Gay male Gentoo penguins Inca and Rayas have lovingly built a nest together every year for six years, only to find that no eggs arrive to fill it. It doesn't seem to have dawned on the couple that both of them are male.
But after the repeated heartbreak of watching other penguins become parents and raise their young, the "gay" couple finally have something to celebrate after their keepers gave them an egg of their own to care for.
Rather than questioning how the improbable scenario arose, the inseparable pair has seized their one chance at fatherhood with the zeal of a couple who know they may not get another.
Inca has taken on the "female" role of incubating the donated egg, obtained by keepers a month ago, and stoically remains atop his prize for most of the day, refusing the temptation to dip his feathers into the water.
His partner Rayas, meanwhile, keeps a watchful guard over the nest while eating whatever he can fit in his beak in preparation for the traditional male job of feeding his young with regurgitated fish.
His keepers report that Rayas has become more anxious due to nervous anticipation of his due date in June, but that the job seems to have made him into a "new penguin", according to The Times.
Yolanda Martin, who cares for the pair, said: "We wanted them to have something to stay together for – so we got an egg. Otherwise they might have become depressed."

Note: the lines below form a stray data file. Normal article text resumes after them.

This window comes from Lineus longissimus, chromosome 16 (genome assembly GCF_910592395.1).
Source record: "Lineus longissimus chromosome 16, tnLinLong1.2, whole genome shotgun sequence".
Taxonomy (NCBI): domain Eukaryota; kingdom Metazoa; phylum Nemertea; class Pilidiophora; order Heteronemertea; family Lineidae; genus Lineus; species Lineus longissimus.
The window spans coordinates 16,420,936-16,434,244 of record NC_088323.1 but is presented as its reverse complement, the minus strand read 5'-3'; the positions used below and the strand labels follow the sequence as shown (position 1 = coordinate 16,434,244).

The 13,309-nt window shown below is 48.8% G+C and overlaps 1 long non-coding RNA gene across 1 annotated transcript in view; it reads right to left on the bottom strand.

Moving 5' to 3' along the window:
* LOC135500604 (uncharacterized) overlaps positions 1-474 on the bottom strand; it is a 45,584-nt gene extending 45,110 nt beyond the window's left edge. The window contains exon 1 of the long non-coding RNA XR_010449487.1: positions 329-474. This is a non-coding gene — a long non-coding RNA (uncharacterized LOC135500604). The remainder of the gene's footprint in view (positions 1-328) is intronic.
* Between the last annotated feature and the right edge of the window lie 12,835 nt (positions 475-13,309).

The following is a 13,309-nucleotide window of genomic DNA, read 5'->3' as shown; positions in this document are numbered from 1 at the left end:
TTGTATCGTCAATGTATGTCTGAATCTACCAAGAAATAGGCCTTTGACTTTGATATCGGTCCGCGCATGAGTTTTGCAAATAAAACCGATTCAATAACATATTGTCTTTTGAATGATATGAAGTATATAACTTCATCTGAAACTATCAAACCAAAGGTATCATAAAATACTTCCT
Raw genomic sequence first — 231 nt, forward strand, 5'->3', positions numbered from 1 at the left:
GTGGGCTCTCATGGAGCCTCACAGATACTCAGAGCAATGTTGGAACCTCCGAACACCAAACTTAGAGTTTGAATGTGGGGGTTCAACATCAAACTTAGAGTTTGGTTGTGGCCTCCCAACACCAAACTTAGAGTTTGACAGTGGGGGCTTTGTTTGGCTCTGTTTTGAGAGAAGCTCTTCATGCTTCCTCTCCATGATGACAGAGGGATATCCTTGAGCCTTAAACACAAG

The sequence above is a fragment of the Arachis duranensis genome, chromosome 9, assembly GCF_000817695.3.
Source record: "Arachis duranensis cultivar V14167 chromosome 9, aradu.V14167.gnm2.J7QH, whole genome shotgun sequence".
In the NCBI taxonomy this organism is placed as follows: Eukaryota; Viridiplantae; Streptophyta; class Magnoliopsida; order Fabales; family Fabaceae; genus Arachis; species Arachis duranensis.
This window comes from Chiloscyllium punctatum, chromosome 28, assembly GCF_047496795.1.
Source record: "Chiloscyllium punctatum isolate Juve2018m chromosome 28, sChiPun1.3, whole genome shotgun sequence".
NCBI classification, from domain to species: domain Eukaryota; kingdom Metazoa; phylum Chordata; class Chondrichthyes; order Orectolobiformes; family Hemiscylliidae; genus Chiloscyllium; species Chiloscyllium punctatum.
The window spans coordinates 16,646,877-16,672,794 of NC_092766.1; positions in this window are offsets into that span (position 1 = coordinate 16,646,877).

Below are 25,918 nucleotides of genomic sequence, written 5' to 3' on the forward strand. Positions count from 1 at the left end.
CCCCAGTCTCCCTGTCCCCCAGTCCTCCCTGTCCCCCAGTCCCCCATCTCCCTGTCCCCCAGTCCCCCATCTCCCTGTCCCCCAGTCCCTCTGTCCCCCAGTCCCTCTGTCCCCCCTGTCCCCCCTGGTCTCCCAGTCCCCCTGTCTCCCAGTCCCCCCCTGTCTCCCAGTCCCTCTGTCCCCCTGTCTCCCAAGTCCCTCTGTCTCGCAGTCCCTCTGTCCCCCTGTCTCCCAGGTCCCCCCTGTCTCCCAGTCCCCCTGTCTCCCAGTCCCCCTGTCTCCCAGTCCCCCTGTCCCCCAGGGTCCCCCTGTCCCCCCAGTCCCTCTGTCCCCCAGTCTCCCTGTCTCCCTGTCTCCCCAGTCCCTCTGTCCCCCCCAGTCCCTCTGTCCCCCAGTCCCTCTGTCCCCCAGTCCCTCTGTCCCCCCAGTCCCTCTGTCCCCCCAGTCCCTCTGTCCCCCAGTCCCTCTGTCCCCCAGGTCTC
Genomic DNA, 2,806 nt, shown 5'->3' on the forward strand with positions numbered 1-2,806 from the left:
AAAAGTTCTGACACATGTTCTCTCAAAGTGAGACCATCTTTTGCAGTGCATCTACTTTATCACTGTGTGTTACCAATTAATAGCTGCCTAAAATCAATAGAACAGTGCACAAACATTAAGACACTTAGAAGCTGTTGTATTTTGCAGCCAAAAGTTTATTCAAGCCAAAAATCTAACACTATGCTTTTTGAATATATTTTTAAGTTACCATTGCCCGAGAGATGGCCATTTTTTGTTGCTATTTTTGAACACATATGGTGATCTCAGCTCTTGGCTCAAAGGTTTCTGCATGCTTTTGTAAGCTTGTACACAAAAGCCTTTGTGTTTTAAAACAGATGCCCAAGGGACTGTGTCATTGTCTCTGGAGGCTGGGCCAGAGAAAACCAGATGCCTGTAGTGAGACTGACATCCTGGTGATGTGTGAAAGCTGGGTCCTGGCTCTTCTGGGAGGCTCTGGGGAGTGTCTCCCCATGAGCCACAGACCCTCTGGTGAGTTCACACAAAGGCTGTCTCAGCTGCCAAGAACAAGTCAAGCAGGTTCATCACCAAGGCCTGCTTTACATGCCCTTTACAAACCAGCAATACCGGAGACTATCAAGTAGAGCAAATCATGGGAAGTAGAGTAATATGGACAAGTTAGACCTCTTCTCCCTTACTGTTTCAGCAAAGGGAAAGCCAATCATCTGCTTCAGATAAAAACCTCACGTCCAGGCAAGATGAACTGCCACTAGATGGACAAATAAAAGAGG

The couple drew attention after forming an inseparable bond from the day they met at Faunia Park in Madrid, but the new development has made them a media sensation, topping news bulletins and bringing a welcome ray of sunshine to Spain after weeks of miserable headlines about the country's economic turmoil.
Ms Martin said it was "lovely" to be able to cheer people up but emphasised that the penguins are not actually gay – they are just the best of friends.
The penguins' bundle of joy arrived a year after staff at a zoo in China gave a penguin couple named Adam and Steve a chick to look after last year.
But other "gay" relationships have not ended so happily: Buddy and Pedro, an all-male pairing at Toronto Zoo were put in separate enclosures by keepers who felt they were not making a sufficient contribution to the gene pool.
Article: 22nd May 2012 www.telegraph.co.uk
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